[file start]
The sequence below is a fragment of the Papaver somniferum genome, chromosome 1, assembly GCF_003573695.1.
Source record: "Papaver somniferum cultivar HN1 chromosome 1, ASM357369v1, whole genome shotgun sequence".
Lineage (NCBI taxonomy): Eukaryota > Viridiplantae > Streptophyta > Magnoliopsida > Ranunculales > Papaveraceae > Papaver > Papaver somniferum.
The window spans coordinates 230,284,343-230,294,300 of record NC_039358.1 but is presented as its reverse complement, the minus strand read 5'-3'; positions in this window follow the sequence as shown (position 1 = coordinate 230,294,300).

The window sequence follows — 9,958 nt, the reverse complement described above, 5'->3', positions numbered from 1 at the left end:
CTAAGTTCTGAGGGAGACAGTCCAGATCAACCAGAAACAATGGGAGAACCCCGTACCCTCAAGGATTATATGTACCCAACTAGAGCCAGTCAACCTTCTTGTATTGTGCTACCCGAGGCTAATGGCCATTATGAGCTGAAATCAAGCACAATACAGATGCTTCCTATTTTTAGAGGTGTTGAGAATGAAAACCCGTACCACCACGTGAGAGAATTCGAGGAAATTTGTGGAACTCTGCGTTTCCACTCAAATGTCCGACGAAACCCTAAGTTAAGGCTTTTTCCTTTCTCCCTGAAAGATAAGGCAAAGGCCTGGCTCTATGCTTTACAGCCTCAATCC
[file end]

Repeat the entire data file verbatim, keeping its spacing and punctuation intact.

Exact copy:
The sequence below is a fragment of the Papaver somniferum genome, chromosome 1, assembly GCF_003573695.1.
Source record: "Papaver somniferum cultivar HN1 chromosome 1, ASM357369v1, whole genome shotgun sequence".
Lineage (NCBI taxonomy): Eukaryota > Viridiplantae > Streptophyta > Magnoliopsida > Ranunculales > Papaveraceae > Papaver > Papaver somniferum.
The window spans coordinates 230,284,343-230,294,300 of record NC_039358.1 but is presented as its reverse complement, the minus strand read 5'-3'; positions in this window follow the sequence as shown (position 1 = coordinate 230,294,300).

The window sequence follows — 9,958 nt, the reverse complement described above, 5'->3', positions numbered from 1 at the left end:
CTAAGTTCTGAGGGAGACAGTCCAGATCAACCAGAAACAATGGGAGAACCCCGTACCCTCAAGGATTATATGTACCCAACTAGAGCCAGTCAACCTTCTTGTATTGTGCTACCCGAGGCTAATGGCCATTATGAGCTGAAATCAAGCACAATACAGATGCTTCCTATTTTTAGAGGTGTTGAGAATGAAAACCCGTACCACCACGTGAGAGAATTCGAGGAAATTTGTGGAACTCTGCGTTTCCACTCAAATGTCCGACGAAACCCTAAGTTAAGGCTTTTTCCTTTCTCCCTGAAAGATAAGGCAAAGGCCTGGCTCTATGCTTTACAGCCTCAATCC